A new owner is expected to take over the Downs at Erie off-track betting parlor, but the arrangement will last only until MTR Gaming Group Inc. buys it for $7 million.
Penn National Gaming Inc. is selling the Pocono Downs harness racing track in Wilkes-Barre and five OTB parlors, including the Downs at Erie, to the Mohegan Tribal Gaming Authority, the two sides announced Friday.
The Pocono Downs property is on 400 acres near the Pocono Mountain resort.
A closing on the transaction, which is expected to net Penn National about $175 million, is expected before the end of this year, subject to approval from the Pennsylvania Harness Racing Commission. Penn National said it will use the sales proceeds to reduce its debt.
Penn National is selling Pocono Downs to meet the requirements of the state's new slot-machine law, which restricts ownership to 100 percent of a first licensed slots casino and no more than 33 percent of a second one.
Penn National Gaming also owns Penn National Race Course, a thoroughbred horse racing track near Harrisburg, where it plans to add slot machines.
The Mohegan Tribal Gaming Authority plans to put in slot machines at Pocono Downs, too.
The authority manages and runs the Mohegan Sun, a casino that features slot machines and gaming tables in Uncasville, Conn.
The authority is an agency of the Mohegan Tribe of Indians of Connecticut, which is a federally recognized tribe with a 405-acre reservation in southeastern Connecticut, near Uncasville.
The Mohegan Tribal Gaming Authority will become the new owner of the Downs at Erie, 7700 Peach St., but only until MTR buys the facility and its 12 acres.
MTR has an agreement with Penn National to buy the Downs at Erie for $7 million. That was part of an agreement to settle Penn National's appellate court appeal of MTR's horse racing license.
Carol Weld King, a Washington, D.C.-based attorney for the authority, said the authority will honor the agreement made between MTR and Penn National.
"We have not altered the terms of the agreement, nor do we intend to," she said.
MTR will buy the Erie off-track betting parlor when Presque Isle Downs Inc., an MTR subsidiary, begins parimutuel wagering at its proposed thoroughbred horse racing track in Erie County or slot-machine gaming, said Robert Ruben, a Bethesda, Md.-based attorney for MTR.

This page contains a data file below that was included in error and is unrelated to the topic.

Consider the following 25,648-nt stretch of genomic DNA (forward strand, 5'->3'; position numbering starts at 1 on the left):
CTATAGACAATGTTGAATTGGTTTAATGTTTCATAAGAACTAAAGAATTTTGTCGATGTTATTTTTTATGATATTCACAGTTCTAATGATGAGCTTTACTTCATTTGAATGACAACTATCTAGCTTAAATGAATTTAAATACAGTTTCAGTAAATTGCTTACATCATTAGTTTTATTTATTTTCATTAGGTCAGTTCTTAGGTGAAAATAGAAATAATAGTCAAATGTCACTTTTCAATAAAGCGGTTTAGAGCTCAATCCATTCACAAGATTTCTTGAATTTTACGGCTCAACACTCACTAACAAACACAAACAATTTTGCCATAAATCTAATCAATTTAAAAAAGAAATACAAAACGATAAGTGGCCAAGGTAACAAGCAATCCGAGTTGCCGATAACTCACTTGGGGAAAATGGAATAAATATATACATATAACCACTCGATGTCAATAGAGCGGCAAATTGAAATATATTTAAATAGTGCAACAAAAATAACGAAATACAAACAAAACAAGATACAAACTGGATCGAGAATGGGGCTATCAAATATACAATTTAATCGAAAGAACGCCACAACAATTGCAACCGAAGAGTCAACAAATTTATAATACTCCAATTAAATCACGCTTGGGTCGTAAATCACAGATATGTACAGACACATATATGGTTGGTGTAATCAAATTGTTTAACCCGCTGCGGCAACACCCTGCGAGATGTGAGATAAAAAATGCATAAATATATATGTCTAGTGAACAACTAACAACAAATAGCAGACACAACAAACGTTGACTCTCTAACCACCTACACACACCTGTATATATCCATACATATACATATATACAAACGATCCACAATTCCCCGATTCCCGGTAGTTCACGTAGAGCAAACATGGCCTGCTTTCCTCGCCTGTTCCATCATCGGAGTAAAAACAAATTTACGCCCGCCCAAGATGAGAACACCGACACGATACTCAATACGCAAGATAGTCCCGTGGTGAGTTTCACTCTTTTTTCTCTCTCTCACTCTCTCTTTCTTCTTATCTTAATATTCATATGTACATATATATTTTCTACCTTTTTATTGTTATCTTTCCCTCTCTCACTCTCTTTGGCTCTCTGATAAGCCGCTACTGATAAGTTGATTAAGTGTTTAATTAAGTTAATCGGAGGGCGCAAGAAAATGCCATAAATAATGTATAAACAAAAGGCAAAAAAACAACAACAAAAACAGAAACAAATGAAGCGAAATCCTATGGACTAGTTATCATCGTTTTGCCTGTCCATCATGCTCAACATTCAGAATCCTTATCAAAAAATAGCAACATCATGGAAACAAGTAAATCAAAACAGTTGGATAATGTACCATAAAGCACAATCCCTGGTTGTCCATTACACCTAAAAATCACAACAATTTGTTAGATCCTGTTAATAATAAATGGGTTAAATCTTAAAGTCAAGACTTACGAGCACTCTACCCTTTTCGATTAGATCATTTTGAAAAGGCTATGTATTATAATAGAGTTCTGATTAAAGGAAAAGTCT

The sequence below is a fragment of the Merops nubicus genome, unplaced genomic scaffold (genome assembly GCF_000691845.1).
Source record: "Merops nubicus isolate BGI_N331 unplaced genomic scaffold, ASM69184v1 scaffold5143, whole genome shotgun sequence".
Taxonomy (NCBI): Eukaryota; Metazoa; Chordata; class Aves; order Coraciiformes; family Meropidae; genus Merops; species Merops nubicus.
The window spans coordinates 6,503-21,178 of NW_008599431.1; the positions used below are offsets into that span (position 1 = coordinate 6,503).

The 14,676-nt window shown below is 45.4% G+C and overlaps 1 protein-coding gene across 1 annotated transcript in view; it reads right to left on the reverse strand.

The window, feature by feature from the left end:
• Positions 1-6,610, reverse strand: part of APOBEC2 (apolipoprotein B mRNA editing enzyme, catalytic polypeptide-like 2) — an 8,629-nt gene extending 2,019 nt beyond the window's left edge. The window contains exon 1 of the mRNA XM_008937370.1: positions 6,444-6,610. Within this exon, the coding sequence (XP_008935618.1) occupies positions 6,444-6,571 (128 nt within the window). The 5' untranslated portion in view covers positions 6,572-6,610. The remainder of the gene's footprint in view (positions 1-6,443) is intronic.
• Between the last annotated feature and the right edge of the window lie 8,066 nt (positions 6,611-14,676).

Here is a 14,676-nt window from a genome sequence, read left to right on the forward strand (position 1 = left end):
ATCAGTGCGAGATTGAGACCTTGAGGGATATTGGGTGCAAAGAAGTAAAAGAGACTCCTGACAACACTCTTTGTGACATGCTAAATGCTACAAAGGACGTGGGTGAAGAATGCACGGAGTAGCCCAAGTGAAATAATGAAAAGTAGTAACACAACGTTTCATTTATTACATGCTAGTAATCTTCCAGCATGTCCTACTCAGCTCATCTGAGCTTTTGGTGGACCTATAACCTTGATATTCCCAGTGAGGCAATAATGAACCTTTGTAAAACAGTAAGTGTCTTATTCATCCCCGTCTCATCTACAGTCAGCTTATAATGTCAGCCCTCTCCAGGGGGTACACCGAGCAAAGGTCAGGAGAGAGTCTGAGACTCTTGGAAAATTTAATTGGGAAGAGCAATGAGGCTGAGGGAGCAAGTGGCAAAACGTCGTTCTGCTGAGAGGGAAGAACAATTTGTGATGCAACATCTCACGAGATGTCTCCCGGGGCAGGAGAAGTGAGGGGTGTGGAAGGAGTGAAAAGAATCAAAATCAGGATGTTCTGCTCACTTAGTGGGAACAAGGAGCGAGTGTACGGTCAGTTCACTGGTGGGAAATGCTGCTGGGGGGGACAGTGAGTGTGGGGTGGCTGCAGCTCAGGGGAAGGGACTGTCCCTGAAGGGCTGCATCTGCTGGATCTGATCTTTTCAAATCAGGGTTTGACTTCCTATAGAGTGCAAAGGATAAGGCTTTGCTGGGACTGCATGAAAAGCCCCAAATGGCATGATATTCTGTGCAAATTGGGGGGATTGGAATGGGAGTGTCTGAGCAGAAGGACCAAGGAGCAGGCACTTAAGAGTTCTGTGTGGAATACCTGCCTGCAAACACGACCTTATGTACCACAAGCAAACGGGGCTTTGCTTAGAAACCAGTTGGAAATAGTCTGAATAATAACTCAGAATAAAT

However, if MTR starts slot-machine gaming before the horse racing track is built -- a good bet -- then the company can defer the purchase of the OTB parlor for one year so that it has time to get the track up and running, Ruben said, citing the agreement.
Bill Velardo, chief executive for the Mohegan Tribal Gaming Authority, said there will be no change in employment for the 60 people who work at the Erie OTB parlor while the authority owns it.
But that will change when MTR buys the property.
Greg Rubino, the local representative for MTR, said that off-track betting will be incorporated into the main racetrack building when it opens either in Summit Township, the city of Erie or McKean Township.
While MTR's plans for the OTB parlor site aren't yet decided, Rubino said that possible uses for the site will be consistent with what's already on upper Peach Street in Summit -- restaurants, hotels and retail shops.
MTR has agreed to give the OTB parlor employees first crack at jobs at the horse racing track and gaming complex.
Rubino still hopes that Presque Isle Downs could start running a slots casino by mid-2005, though construction of a horse racing track will take about two years.
Presque Isle Downs is still waiting to hear whether the Pennsylvania Supreme Court will hear another appeal of its thoroughbred racing license from a potential horse racing competitor from Pittsburgh. And Presque Isle Downs hasn't picked a site, though its license is for Summit Township and any transfer would require approval from the Pennsylvania Horse Racing Commission.